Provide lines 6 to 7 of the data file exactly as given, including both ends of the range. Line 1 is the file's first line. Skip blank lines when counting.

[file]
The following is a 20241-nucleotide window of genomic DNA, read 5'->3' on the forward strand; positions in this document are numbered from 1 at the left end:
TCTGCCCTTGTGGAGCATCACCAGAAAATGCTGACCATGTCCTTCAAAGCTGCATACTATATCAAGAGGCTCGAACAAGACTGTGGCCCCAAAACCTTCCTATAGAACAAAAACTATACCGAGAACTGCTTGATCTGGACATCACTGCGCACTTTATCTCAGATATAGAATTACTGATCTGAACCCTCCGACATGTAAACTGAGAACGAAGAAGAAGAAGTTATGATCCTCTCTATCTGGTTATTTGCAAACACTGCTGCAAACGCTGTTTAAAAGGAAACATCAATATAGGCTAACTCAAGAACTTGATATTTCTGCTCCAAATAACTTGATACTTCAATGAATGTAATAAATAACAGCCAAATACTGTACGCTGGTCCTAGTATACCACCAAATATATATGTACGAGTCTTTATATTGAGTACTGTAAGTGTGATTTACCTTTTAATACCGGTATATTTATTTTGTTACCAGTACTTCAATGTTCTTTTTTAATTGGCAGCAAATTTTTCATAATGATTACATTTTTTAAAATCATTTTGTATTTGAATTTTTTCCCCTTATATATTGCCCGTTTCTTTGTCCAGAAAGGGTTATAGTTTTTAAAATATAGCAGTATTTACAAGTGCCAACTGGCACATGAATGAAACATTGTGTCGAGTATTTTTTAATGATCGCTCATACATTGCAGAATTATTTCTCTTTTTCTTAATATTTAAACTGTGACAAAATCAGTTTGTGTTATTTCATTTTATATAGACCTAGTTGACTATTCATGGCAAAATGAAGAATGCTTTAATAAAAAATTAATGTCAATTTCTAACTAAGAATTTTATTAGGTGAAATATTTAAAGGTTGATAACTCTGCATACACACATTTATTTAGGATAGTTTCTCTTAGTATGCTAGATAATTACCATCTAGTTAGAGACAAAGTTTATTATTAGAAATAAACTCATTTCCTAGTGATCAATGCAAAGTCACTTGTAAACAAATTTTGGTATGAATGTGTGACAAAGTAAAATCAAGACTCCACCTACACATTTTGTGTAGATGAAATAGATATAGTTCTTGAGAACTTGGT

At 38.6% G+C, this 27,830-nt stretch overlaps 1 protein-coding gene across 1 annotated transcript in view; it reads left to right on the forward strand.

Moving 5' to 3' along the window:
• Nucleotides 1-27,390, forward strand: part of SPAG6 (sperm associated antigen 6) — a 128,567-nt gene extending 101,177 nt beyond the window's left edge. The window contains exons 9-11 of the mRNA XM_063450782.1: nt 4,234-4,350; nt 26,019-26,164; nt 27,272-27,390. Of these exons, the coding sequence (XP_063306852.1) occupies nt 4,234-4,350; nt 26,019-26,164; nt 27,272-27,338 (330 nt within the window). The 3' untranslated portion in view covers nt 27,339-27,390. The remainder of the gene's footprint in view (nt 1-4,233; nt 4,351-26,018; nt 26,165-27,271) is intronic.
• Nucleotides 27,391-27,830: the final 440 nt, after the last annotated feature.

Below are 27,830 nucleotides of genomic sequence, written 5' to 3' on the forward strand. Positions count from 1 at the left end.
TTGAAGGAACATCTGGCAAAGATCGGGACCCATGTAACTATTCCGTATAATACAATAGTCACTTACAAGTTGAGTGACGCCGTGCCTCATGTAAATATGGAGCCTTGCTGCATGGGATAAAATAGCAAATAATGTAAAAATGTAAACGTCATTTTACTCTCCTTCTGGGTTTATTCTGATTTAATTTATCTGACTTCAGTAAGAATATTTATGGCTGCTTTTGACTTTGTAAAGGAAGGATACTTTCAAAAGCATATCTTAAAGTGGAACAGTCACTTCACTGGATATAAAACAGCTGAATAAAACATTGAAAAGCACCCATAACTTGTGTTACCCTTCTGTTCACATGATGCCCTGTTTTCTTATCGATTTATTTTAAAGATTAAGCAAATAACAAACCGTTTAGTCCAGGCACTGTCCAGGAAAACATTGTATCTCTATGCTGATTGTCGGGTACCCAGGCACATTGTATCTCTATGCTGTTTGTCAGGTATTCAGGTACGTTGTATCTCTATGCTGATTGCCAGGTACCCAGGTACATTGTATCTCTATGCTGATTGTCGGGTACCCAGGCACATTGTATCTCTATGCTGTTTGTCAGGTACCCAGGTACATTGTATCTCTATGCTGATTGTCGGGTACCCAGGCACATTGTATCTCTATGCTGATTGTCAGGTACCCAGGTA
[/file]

• Nucleotides 27,391-27,830: the final 440 nt, after the last annotated feature.

Below are 27,830 nucleotides of genomic sequence, written 5' to 3' on the forward strand. Positions count from 1 at the left end.